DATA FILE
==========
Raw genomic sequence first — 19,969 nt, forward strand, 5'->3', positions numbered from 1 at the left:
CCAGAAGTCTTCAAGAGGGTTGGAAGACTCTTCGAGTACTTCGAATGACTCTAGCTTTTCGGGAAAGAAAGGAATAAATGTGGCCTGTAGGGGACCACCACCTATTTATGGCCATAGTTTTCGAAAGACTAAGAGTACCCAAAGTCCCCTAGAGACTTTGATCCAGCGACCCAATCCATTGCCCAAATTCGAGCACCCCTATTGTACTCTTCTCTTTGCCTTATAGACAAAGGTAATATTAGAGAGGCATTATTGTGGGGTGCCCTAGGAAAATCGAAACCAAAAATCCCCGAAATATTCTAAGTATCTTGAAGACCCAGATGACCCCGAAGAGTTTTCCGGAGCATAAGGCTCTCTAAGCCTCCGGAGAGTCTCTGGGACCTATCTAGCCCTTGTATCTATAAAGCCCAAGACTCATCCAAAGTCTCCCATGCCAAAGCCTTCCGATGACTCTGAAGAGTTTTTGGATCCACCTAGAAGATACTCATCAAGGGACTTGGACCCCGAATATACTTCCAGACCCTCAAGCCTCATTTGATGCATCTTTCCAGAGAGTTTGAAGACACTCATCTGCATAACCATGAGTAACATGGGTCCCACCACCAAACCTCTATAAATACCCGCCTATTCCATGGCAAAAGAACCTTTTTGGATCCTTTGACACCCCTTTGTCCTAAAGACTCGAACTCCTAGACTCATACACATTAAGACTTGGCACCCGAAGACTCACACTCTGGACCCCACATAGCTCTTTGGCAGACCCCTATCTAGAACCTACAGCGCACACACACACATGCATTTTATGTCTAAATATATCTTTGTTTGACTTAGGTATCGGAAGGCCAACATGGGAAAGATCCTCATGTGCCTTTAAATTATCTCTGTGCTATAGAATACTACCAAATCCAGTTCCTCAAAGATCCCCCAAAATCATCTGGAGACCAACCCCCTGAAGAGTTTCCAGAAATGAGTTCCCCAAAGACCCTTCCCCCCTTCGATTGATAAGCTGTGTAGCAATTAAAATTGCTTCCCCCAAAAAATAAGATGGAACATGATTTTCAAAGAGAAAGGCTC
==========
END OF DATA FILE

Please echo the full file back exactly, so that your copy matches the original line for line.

Raw genomic sequence first — 19,969 nt, forward strand, 5'->3', positions numbered from 1 at the left:
CCAGAAGTCTTCAAGAGGGTTGGAAGACTCTTCGAGTACTTCGAATGACTCTAGCTTTTCGGGAAAGAAAGGAATAAATGTGGCCTGTAGGGGACCACCACCTATTTATGGCCATAGTTTTCGAAAGACTAAGAGTACCCAAAGTCCCCTAGAGACTTTGATCCAGCGACCCAATCCATTGCCCAAATTCGAGCACCCCTATTGTACTCTTCTCTTTGCCTTATAGACAAAGGTAATATTAGAGAGGCATTATTGTGGGGTGCCCTAGGAAAATCGAAACCAAAAATCCCCGAAATATTCTAAGTATCTTGAAGACCCAGATGACCCCGAAGAGTTTTCCGGAGCATAAGGCTCTCTAAGCCTCCGGAGAGTCTCTGGGACCTATCTAGCCCTTGTATCTATAAAGCCCAAGACTCATCCAAAGTCTCCCATGCCAAAGCCTTCCGATGACTCTGAAGAGTTTTTGGATCCACCTAGAAGATACTCATCAAGGGACTTGGACCCCGAATATACTTCCAGACCCTCAAGCCTCATTTGATGCATCTTTCCAGAGAGTTTGAAGACACTCATCTGCATAACCATGAGTAACATGGGTCCCACCACCAAACCTCTATAAATACCCGCCTATTCCATGGCAAAAGAACCTTTTTGGATCCTTTGACACCCCTTTGTCCTAAAGACTCGAACTCCTAGACTCATACACATTAAGACTTGGCACCCGAAGACTCACACTCTGGACCCCACATAGCTCTTTGGCAGACCCCTATCTAGAACCTACAGCGCACACACACACATGCATTTTATGTCTAAATATATCTTTGTTTGACTTAGGTATCGGAAGGCCAACATGGGAAAGATCCTCATGTGCCTTTAAATTATCTCTGTGCTATAGAATACTACCAAATCCAGTTCCTCAAAGATCCCCCAAAATCATCTGGAGACCAACCCCCTGAAGAGTTTCCAGAAATGAGTTCCCCAAAGACCCTTCCCCCCTTCGATTGATAAGCTGTGTAGCAATTAAAATTGCTTCCCCCAAAAAATAAGATGGAACATGATTTTCAAAGAGAAAGGCTC